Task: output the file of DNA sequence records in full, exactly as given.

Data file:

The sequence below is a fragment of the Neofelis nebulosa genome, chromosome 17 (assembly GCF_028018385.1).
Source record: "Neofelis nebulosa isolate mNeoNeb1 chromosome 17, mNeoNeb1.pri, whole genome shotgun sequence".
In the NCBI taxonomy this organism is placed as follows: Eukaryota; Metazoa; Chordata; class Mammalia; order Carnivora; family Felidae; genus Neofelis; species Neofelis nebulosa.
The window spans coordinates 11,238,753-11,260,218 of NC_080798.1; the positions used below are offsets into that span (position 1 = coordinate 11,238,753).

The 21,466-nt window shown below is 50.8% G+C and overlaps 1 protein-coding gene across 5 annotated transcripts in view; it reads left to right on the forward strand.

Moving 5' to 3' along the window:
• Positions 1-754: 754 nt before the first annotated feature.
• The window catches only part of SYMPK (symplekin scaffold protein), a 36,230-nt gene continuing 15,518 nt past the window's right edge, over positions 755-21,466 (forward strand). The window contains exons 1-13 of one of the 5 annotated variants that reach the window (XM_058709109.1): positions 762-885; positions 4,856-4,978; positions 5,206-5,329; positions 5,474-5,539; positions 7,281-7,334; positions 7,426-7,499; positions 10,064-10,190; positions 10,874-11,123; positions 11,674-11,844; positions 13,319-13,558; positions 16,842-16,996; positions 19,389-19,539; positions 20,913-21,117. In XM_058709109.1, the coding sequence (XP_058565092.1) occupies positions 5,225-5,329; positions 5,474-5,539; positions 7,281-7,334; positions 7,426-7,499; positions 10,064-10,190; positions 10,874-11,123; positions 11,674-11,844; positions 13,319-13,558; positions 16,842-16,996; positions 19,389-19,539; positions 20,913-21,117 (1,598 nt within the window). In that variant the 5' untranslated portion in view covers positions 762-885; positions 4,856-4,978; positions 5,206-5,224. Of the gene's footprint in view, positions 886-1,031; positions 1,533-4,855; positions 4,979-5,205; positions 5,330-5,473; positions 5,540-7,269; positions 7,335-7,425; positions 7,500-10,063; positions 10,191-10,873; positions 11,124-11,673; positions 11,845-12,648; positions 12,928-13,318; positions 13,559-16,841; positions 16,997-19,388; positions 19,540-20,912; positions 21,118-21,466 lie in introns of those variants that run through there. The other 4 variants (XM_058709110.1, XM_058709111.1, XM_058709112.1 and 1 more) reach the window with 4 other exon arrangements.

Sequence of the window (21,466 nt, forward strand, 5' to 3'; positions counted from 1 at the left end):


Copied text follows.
The sequence below is a fragment of the Neofelis nebulosa genome, chromosome 17 (assembly GCF_028018385.1).
Source record: "Neofelis nebulosa isolate mNeoNeb1 chromosome 17, mNeoNeb1.pri, whole genome shotgun sequence".
In the NCBI taxonomy this organism is placed as follows: Eukaryota; Metazoa; Chordata; class Mammalia; order Carnivora; family Felidae; genus Neofelis; species Neofelis nebulosa.
The window spans coordinates 11,238,753-11,260,218 of NC_080798.1; the positions used below are offsets into that span (position 1 = coordinate 11,238,753).

The 21,466-nt window shown below is 50.8% G+C and overlaps 1 protein-coding gene across 5 annotated transcripts in view; it reads left to right on the forward strand.

Moving 5' to 3' along the window:
• Positions 1-754: 754 nt before the first annotated feature.
• The window catches only part of SYMPK (symplekin scaffold protein), a 36,230-nt gene continuing 15,518 nt past the window's right edge, over positions 755-21,466 (forward strand). The window contains exons 1-13 of one of the 5 annotated variants that reach the window (XM_058709109.1): positions 762-885; positions 4,856-4,978; positions 5,206-5,329; positions 5,474-5,539; positions 7,281-7,334; positions 7,426-7,499; positions 10,064-10,190; positions 10,874-11,123; positions 11,674-11,844; positions 13,319-13,558; positions 16,842-16,996; positions 19,389-19,539; positions 20,913-21,117. In XM_058709109.1, the coding sequence (XP_058565092.1) occupies positions 5,225-5,329; positions 5,474-5,539; positions 7,281-7,334; positions 7,426-7,499; positions 10,064-10,190; positions 10,874-11,123; positions 11,674-11,844; positions 13,319-13,558; positions 16,842-16,996; positions 19,389-19,539; positions 20,913-21,117 (1,598 nt within the window). In that variant the 5' untranslated portion in view covers positions 762-885; positions 4,856-4,978; positions 5,206-5,224. Of the gene's footprint in view, positions 886-1,031; positions 1,533-4,855; positions 4,979-5,205; positions 5,330-5,473; positions 5,540-7,269; positions 7,335-7,425; positions 7,500-10,063; positions 10,191-10,873; positions 11,124-11,673; positions 11,845-12,648; positions 12,928-13,318; positions 13,559-16,841; positions 16,997-19,388; positions 19,540-20,912; positions 21,118-21,466 lie in introns of those variants that run through there. The other 4 variants (XM_058709110.1, XM_058709111.1, XM_058709112.1 and 1 more) reach the window with 4 other exon arrangements.

Sequence of the window (21,466 nt, forward strand, 5' to 3'; positions counted from 1 at the left end):